Don’t panic — it’s not time for that. However, you should be unsettled by Friday’s loss to Utah.
DeMar DeRozan and Co. is hunkered down this weekend after arguably the worst loss of their season. The Raptors are normally pristine executors of the game plan — a symptom of great coaching efforts. But, in Friday’s loss to the Jazz (currently not one of the good teams in the NBA), the Raptors, and Kyle Lowry specifically, became unglued from their foundation and flittered around the court with reckless abandon when it mattered most.
Lowry dished out seven assists in the loss, but he also turned the ball over nearly as many times. When you combine that with a 2-for-14 shooting night, and his rough defensive play in the fourth quarter — it’s tough to look past Lowry when attempting to place the blame on a single player.
It’s this type of generally uncharacteristic performance that keeps fans apprehensive of a total buy-in of the new style the Raptors have shown off through three months. But, it’s not just Lowry’s fault — the entire late-game offense is seemingly still broken, despite the same group playing with an elite level of efficiency during the rest of the contest. It seems to be a mental hurdle, not a logical one. Everything functions properly up until the point when the dial is turned to 11.
The Lakers are in town to play the second of two match-ups between the two teams this season, but they are nowhere near the same group as the one Toronto played earlier this season. The Lakers have won eight of their last ten games and are actually playing defense — the main catalyst to their recent winning ways — despite not having Lonzo Ball around for much of the run. He’s played in just five of their last 16 games.
Toronto won’t have an easy game despite the bad record of their opponent. January is a time where contenders start to relax and slip a little, whereas the bottom feeders fight for what they can with no shame.
Here are your details for tonight’s game:
Where to Watch:
TSN 4/5 6:00 p.m. EST
Toronto – Kyle Lowry, DeMar DeRozan, OG Anunoby, Serge Ibaka, Jonas Valanciunas
Los Angeles – Tyler Ennis, Kentavious Caldwell-Pope, Brandon Ingram, Julius Randle, Brook Lopez
Toronto – none
Los Angeles – Lonzo Ball (knee – doubtful)
Welcome to Lithuania
Welcome to Lithuania, Ball family. It’s a refrain made popular by Matt Devlin this season, thanks to the larger than life play of Jonas Valanciunas. Valanciunas, of course, is from Lithuania, which is where the family of the Lakers’ starting point guard Lonzo Ball is currently located — and also where Ball plans to debut his rap career.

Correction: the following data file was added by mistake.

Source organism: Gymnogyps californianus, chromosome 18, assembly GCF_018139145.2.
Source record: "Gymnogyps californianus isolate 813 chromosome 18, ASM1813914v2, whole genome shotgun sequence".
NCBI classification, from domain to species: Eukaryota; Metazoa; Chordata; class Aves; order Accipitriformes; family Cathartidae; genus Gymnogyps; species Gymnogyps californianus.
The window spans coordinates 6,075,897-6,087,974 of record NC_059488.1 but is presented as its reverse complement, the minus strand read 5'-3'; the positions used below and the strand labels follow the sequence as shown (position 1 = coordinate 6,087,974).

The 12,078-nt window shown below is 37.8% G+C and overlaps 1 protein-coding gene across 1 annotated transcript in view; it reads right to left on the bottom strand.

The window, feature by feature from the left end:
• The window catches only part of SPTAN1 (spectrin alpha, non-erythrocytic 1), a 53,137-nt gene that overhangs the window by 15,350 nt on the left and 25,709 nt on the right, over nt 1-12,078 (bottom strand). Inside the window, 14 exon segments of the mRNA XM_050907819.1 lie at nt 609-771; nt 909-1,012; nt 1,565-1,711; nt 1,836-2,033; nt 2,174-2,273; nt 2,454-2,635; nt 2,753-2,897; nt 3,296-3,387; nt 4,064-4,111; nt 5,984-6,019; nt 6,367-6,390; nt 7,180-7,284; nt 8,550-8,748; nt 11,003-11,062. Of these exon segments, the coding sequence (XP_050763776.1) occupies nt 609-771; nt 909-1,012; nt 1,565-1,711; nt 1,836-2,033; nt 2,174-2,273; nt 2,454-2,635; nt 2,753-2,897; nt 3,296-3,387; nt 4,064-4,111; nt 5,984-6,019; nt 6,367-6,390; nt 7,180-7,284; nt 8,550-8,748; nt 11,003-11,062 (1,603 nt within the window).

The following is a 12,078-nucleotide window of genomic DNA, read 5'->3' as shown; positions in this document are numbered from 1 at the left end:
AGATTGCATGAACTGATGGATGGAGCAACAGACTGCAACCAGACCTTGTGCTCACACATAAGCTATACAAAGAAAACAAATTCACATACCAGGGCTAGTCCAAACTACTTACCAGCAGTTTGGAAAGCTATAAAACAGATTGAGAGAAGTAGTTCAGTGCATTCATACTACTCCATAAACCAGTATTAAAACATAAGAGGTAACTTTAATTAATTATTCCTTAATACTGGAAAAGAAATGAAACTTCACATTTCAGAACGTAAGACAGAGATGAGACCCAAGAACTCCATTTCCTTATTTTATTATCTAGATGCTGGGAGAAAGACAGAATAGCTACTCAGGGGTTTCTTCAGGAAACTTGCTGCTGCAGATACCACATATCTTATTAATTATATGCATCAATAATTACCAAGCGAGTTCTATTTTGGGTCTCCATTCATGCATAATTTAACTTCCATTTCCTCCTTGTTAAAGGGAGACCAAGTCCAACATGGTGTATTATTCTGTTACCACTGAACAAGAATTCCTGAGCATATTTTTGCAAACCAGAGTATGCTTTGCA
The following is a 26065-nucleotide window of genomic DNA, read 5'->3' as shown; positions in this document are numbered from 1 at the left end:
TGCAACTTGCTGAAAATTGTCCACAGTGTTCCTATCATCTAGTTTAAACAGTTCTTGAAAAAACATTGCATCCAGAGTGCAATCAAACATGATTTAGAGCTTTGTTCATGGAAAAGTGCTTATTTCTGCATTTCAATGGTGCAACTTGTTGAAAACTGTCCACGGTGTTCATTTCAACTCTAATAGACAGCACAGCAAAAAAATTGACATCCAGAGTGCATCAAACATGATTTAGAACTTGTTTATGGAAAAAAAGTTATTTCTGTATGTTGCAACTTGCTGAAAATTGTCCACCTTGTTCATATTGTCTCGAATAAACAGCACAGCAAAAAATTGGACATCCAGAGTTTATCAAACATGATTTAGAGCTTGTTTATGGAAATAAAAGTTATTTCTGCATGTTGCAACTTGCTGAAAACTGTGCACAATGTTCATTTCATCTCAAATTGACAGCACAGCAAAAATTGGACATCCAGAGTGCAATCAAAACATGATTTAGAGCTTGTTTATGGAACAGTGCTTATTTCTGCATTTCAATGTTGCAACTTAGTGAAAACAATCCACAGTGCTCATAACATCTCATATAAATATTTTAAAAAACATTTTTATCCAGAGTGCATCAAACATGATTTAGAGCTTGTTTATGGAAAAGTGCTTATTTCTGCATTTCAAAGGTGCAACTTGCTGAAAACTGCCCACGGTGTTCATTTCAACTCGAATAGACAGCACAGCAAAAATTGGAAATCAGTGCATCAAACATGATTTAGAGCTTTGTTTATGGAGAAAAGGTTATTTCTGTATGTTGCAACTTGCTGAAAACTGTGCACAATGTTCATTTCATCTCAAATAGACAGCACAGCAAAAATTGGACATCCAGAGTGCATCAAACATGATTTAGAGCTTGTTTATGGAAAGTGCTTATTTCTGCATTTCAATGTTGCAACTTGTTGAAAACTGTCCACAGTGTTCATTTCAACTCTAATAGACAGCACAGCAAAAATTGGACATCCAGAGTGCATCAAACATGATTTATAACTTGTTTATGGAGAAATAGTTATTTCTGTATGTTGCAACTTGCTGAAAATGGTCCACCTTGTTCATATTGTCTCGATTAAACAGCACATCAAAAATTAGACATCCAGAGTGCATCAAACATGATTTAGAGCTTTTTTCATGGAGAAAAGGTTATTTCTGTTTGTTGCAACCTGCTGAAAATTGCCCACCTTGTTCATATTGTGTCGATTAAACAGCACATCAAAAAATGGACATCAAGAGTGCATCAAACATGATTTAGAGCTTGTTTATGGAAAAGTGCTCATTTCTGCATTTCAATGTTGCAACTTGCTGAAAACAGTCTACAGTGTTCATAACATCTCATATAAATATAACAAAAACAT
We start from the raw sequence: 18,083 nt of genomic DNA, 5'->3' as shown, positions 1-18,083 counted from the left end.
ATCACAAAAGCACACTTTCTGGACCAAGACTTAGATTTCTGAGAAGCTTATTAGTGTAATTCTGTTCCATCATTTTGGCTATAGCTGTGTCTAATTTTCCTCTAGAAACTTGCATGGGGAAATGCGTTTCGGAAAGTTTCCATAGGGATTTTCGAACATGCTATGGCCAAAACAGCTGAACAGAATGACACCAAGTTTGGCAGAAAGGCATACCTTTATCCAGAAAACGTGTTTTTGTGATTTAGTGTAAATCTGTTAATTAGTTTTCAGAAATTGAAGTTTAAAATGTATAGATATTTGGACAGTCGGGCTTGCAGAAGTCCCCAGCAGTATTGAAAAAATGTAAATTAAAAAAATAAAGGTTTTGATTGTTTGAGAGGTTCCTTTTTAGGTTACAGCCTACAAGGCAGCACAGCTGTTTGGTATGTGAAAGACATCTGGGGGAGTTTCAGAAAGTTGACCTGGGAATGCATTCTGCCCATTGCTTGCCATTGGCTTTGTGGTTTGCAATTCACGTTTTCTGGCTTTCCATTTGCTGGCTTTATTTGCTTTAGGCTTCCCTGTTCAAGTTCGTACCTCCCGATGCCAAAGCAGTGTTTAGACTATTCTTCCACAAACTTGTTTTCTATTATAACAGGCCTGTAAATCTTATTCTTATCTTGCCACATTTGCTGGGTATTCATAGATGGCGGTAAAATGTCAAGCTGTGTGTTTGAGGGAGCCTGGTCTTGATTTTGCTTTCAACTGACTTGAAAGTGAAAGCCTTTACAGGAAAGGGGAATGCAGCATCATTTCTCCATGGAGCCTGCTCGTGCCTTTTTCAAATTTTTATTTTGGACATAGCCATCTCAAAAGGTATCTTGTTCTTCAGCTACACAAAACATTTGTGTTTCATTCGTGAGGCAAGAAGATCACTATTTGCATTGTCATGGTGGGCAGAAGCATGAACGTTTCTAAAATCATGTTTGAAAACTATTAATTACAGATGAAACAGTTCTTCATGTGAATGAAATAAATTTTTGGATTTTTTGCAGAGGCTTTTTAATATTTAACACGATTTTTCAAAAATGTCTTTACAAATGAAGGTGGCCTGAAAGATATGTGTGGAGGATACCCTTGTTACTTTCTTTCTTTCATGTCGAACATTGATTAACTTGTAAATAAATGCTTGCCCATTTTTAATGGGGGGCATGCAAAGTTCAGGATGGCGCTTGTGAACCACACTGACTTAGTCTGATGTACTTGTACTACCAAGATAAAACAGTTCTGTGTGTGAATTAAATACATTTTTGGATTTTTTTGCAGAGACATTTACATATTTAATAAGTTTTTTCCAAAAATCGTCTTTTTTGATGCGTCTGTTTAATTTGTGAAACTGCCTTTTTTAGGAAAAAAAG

If it sounds ridiculous, it’s because it is. LaVar Ball was desperate to sink his teeth into any willing market across the world, and unfortunately, Jonas’ home country welcomed the Ball family with open arms. It’s a sideshow, and a spectacle gleaming with every classic example of histrionics known to mankind.
The fact that Lonzo will be performing an act unrelated to basketball in Lithuania proves that LaVar is using the family’s presence in Eastern Europe to do what he is unable to do in the United States: build a brand, and in the process, showcase a type of opportunism and desperation we haven’t yet witnessed in his short career as a professional famous guy.
For what it’s worth, I can’t imagine how Lonzo Ball deals with this BS on a daily basis.
Dwane Casey offered a bit of insight into the machinations of the team’s late-game execution after Friday’s loss. He said, “It’s a habit, habits from last year of calling set plays for DeMar and Kyle at the end of games… We’ve done a good job of doing it [execute on offense] for 43-44 minutes of the game, now we’ve got to continue it longer.”
Coach is aware, so don’t worry about him being oblivious. He’s trying to implement the changes he wants to see during actual game settings. In the same breath, he mentioned that the staff wanted to test out some new sets in Atlanta — but, as we know, the score didn’t provide such an opportunity.
If this truly is a matter of breaking bad habits, the player I worry about most is Lowry. He’s been struggling with consistency on offense all season. Yes, he’s had a 40-point game and is averaging a solid 17 points, six rebounds and seven assists. But his offense has been visibly clunky, especially compared to last season when he had a usage rate nearly three percentage points higher and shot the lights out.
His entire career, he’s been a primary ball-handler. This year, he’s needed to become an off-ball threat, and frankly, he’s struggling with the transition. The fact that he’s still effective proves how crucial he is to the team’s success. But, if Toronto has any hope of succeeding in the playoffs, he needs to find his center and rediscover the focus that gave him with the best season of his career last year.
Silver Lithuanian Lining
Jonas Valanciunas has looked like the real deal, and for a sustained period of time to boot. His hyper-efficiency is paying dividends for Toronto, and although they wasted his incredible minute-for-minute performance on Friday night, he’s more often than not been a true difference maker for the first time since that Indiana Pacers series two years ago. His current per-36 numbers are insane, and easily the best of his career. Oh, what are they? 20 points and 14 rebounds, with 56/42/86 shooting splits.
His defense — long a weakness — now looks like one of his favorite things to do while on the floor. We can’t forget the guy is still just 25 years old; the same age as Delon Wright. If Wright has potential, JV has it too. Every game that passes, JV is making it harder for the front office to unload his contract for pennies on the dollar. Every game that passes, JV is making it harder for fans to hate him.
This is the centre we’ve been waiting for. I just really hope he sticks around this time, because Jonas Valhalla-nciunas is truly becoming a legend.